SELECTED PRINCIPLES: INTRODUCTION - METALLIC BONDING
An element (E) is defined as 'a pure substance which cannot be broken 
down into simpler substances by chemical means'. Of the 111 elements so 
far characterized, 81 are stable (H ... Mo, Ru ... Nd, and Sm ... Bi),
whereas 30 occur only as radioactive isotopes (Tc, Pm, and Po ... Uuu);
extensive compilations of various data for most elements are included 
in reference books (e.g., The Handbook of Physics and Chemistry).
This first Table shows selected data for 13 of the 81 stable elements,
including those for the best electrical conductor (silver).
 
   CE /
 MW cm-
    CT /
 W m- K-
 TM /
  K
 TB /
  K
   r
 g cm-
  DH1 /
 kJ mol-
  DH2 /
 kJ mol-
 Ag 
  68.0
    428
 1235
 2433
  10.5
    289
    731
 Cu
  64.5
    403
 1356
 2853
   8.9
    339
    745
 Au
  48.8
    319
 1337
 3080
  19.3
    369
    890
 Al
  40.0
    236
  933
 2623
   2.7
    314
    578
 Mg
  25.4
    157
  922
 1363
   1.7
    150
    938
 Na
  23.8
    142
  371
 1173
   0.97
    109
    496
 In
  12.5
     84
  430
 2323
   7.3
    244
    558
 Pt
  10.2
     72
 1995
 3993
  21.5
    565
    868
 Ga
   7.4
     41
  302
 2342
   5.9
    289
    579
 As
   3.8
     39
  886-subl.
   5.7
    290
    946
 Hg
   1.1
      8
  234
  630
  13.6
     61
   1007
 Mn
   0.7
      8
 1517
 2393
   7.4
    279
    717
 Te
   0.001
      - 
  723
 1263
   6.3
    199
    869
Electrical conductivity (CE); Thermal conductivity (CT); Melting point
(TM); Boiling point (TB); Density (r) at 293 K. Heat of sublimation
(DH1), defined as the energy required to separate a gaseous atom from
the solid element; i.e., E(s)  E(g). First ionization energy (DH2),
defined as the energy required to remove one electron from an isolated
gaseous atom; i.e., E(g)  E1+(g) + 1e-. Conductivity values refer
to data obtained at ambient temperatures (288 - 298 K).
These compilations show that no element has an electrical conductivity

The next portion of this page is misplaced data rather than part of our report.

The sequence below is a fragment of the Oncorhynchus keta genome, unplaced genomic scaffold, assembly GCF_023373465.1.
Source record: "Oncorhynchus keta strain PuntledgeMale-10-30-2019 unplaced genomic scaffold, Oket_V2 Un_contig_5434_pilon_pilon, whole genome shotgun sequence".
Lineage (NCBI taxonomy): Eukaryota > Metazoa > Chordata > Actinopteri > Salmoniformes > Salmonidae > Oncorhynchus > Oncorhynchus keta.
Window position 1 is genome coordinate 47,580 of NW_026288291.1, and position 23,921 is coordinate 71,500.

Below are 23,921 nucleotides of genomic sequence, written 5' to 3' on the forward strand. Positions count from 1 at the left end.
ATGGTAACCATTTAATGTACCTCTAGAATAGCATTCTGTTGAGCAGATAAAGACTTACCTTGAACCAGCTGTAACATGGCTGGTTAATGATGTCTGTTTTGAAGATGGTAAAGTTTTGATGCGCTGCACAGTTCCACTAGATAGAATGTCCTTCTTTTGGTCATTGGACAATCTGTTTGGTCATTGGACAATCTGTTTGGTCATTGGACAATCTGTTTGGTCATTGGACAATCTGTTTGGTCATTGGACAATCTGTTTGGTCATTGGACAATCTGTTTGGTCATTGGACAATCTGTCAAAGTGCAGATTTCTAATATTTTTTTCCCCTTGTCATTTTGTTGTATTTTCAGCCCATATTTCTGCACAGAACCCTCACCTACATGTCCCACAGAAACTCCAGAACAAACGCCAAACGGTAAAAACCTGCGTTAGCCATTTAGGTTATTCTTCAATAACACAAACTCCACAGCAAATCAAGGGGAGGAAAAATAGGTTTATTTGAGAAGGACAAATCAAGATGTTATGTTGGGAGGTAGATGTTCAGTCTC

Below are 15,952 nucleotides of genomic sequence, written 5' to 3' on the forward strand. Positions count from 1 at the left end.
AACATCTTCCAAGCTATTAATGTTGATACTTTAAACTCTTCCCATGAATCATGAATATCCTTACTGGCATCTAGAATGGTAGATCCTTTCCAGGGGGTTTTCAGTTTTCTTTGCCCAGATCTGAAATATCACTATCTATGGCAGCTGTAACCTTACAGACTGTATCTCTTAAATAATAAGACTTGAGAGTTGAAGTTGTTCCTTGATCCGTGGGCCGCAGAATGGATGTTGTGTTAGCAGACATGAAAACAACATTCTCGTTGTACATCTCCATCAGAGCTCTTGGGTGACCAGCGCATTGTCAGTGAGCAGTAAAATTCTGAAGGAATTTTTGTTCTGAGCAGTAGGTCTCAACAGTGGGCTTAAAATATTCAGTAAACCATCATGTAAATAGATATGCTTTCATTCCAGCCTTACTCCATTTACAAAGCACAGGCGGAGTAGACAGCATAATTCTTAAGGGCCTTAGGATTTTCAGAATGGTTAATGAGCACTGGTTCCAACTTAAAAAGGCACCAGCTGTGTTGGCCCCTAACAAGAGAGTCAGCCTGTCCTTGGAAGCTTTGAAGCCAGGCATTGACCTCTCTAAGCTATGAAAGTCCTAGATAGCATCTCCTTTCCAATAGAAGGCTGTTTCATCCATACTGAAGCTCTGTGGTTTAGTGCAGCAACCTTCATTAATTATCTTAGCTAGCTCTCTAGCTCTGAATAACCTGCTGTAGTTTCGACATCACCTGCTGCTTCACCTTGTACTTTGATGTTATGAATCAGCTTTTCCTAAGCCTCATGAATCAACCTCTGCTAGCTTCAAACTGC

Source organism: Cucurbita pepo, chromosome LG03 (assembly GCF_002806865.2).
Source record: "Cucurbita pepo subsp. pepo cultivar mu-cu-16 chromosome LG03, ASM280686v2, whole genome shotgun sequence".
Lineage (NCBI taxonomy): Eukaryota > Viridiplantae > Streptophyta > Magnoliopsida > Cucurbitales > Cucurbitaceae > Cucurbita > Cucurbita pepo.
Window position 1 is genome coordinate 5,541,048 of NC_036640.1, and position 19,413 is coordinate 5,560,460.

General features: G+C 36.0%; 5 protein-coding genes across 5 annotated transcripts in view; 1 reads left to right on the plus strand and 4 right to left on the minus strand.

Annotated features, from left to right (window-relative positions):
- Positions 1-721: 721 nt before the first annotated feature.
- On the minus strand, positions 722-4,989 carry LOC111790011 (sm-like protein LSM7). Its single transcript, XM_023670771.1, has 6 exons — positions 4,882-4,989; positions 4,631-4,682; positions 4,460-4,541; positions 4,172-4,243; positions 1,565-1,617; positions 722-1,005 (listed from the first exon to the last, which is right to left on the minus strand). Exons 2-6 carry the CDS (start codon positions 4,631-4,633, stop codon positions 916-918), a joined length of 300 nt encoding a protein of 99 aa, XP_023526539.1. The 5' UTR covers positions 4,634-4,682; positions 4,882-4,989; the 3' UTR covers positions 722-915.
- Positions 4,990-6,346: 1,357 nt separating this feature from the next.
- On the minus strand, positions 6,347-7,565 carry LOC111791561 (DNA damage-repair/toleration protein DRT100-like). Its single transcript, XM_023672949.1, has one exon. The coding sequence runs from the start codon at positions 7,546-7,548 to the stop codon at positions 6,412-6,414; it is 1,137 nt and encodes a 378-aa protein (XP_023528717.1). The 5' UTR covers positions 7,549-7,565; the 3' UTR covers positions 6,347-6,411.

between 0.001 MW cm- (Te) and 0.7 MW cm- (Mn), and so a metallic
element can be precisely defined as 'a pure substance which cannot be
broken down into simpler substances by chemical means, and which has an 
electrical conductivity greater than or equal to 0.7 MW cm- at ambient
temperatures'. This definition may appear unduly pedantic, but its use
results in 62 of the 81 stable elements being classified as metallic
and 19 as non-metallic (H, He, B, C, N, O, F, Ne, Si, P, S, Cl, Ar, Se, 
Br, Kr, Te, I, and Xe). Furthermore, this definition tacitly recognizes
the occurrence of elements whose conductivities are increased either by
photo- or thermal-excitation or by the presence of trace impurities
(e.g., 'semi-conductors' such as silicon), as well as those which show 
'superconductivity' at very low temperatures (e.g., hydrogen).
Three initial problems arise when attempting to introduce an overview of metallic elements. First, they do show typical properties, such as high electrical and thermal conductivities, high melting and boiling points, and high densities: but there are several anomalies which are difficult to explain; e.g., the melting points of caesium, gallium, mercury, potassium, rubidium, and sodium are all lower than several non-metallic elements. Second, there is a reasonably acceptable linear relationship between electrical and thermal conductivities (i.e., CE k CT + c): but, as is clearly apparent from inspection of those data in the above Table, there are no correlations between any other pair of physical quantities. And third, their typical properties are invariably attributed to metallic bonding: but simple descriptions of this phenomenon, which are not misleading, have proven elusive ...